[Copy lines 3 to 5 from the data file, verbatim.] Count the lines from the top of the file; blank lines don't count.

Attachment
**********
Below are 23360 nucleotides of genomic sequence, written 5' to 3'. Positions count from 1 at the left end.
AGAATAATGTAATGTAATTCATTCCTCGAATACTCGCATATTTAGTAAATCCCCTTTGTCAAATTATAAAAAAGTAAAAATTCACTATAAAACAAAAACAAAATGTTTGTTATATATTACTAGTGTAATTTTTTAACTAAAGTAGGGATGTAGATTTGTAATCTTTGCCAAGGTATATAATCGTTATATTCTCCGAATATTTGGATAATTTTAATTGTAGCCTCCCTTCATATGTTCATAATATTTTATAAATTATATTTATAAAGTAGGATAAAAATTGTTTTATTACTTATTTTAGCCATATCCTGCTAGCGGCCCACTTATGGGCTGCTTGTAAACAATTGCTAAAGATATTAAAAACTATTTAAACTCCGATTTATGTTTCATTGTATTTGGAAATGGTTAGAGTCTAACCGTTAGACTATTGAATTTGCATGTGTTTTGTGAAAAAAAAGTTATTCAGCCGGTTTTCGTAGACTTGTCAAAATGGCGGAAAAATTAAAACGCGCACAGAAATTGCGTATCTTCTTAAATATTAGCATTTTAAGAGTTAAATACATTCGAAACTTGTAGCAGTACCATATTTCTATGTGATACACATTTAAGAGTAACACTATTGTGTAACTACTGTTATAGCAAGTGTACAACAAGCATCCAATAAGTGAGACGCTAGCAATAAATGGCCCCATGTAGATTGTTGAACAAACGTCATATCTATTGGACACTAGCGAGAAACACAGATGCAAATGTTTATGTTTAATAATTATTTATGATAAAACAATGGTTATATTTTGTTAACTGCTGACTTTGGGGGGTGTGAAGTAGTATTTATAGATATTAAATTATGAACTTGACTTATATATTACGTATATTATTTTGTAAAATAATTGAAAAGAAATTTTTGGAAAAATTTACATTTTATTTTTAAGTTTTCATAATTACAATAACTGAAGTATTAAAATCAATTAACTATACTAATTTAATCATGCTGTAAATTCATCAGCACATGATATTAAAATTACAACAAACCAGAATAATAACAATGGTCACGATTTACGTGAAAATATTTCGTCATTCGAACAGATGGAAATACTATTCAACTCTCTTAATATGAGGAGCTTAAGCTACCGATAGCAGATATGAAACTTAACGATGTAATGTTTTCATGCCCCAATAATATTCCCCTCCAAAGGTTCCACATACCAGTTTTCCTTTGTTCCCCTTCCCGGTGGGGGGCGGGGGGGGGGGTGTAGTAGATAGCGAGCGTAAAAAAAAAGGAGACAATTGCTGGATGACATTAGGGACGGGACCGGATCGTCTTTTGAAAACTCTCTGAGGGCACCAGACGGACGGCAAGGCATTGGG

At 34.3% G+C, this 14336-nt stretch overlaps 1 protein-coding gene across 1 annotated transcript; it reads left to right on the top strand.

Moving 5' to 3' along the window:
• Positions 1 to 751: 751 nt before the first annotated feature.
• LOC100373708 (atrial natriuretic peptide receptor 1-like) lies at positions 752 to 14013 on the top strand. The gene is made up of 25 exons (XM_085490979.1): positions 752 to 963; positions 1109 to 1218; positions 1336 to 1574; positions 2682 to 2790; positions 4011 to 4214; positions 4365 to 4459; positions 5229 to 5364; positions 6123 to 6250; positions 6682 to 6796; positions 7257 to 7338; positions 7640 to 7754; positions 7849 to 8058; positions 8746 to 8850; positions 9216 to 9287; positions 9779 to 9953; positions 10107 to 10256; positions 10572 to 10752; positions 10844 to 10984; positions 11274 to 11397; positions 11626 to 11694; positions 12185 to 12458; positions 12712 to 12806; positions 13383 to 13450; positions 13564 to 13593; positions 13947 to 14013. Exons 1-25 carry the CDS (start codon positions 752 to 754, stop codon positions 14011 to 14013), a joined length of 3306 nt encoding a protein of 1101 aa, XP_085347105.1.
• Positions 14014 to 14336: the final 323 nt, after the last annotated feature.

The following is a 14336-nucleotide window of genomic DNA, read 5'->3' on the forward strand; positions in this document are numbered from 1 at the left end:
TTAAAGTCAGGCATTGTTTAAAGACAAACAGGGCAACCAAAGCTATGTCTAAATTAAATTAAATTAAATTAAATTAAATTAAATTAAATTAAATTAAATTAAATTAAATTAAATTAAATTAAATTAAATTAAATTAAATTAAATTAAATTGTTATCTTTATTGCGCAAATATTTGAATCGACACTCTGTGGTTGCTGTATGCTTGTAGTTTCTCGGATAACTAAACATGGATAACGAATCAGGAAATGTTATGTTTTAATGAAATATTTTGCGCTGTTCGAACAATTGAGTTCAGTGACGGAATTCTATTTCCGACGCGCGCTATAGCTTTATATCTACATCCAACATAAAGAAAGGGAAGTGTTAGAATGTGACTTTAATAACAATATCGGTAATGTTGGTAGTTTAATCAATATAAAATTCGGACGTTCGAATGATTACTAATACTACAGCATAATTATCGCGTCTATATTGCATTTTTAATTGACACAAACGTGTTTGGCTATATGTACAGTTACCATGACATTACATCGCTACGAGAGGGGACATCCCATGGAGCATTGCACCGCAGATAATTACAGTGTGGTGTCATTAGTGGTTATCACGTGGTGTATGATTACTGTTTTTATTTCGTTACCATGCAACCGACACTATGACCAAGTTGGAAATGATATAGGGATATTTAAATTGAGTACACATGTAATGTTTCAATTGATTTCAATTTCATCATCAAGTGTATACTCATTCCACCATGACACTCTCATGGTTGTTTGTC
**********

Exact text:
At 34.3% G+C, this 14336-nt stretch overlaps 1 protein-coding gene across 1 annotated transcript; it reads left to right on the top strand.

Moving 5' to 3' along the window:
• Positions 1 to 751: 751 nt before the first annotated feature.